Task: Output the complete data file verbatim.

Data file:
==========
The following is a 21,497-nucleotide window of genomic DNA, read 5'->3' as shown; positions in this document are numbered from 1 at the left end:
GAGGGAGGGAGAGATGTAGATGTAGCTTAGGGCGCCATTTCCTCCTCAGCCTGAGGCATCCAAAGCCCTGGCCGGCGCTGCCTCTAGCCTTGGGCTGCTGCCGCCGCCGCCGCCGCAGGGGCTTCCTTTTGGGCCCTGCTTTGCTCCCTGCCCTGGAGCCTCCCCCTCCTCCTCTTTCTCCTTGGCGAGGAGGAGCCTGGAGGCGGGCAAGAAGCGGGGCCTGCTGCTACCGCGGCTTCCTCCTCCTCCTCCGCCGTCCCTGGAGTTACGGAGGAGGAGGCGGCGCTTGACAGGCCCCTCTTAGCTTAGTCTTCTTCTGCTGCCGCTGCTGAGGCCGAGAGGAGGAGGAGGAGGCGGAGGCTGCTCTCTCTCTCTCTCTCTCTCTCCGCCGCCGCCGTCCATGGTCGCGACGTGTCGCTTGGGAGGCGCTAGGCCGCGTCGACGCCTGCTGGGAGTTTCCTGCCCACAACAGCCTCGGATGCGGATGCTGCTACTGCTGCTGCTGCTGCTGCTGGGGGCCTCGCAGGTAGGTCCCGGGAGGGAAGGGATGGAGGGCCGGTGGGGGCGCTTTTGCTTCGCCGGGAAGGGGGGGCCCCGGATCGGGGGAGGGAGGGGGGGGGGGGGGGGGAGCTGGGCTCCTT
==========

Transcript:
The following is a 21,497-nucleotide window of genomic DNA, read 5'->3' as shown; positions in this document are numbered from 1 at the left end:
GAGGGAGGGAGAGATGTAGATGTAGCTTAGGGCGCCATTTCCTCCTCAGCCTGAGGCATCCAAAGCCCTGGCCGGCGCTGCCTCTAGCCTTGGGCTGCTGCCGCCGCCGCCGCCGCAGGGGCTTCCTTTTGGGCCCTGCTTTGCTCCCTGCCCTGGAGCCTCCCCCTCCTCCTCTTTCTCCTTGGCGAGGAGGAGCCTGGAGGCGGGCAAGAAGCGGGGCCTGCTGCTACCGCGGCTTCCTCCTCCTCCTCCGCCGTCCCTGGAGTTACGGAGGAGGAGGCGGCGCTTGACAGGCCCCTCTTAGCTTAGTCTTCTTCTGCTGCCGCTGCTGAGGCCGAGAGGAGGAGGAGGAGGCGGAGGCTGCTCTCTCTCTCTCTCTCTCTCTCCGCCGCCGCCGTCCATGGTCGCGACGTGTCGCTTGGGAGGCGCTAGGCCGCGTCGACGCCTGCTGGGAGTTTCCTGCCCACAACAGCCTCGGATGCGGATGCTGCTACTGCTGCTGCTGCTGCTGCTGGGGGCCTCGCAGGTAGGTCCCGGGAGGGAAGGGATGGAGGGCCGGTGGGGGCGCTTTTGCTTCGCCGGGAAGGGGGGGCCCCGGATCGGGGGAGGGAGGGGGGGGGGGGGGGGGAGCTGGGCTCCTT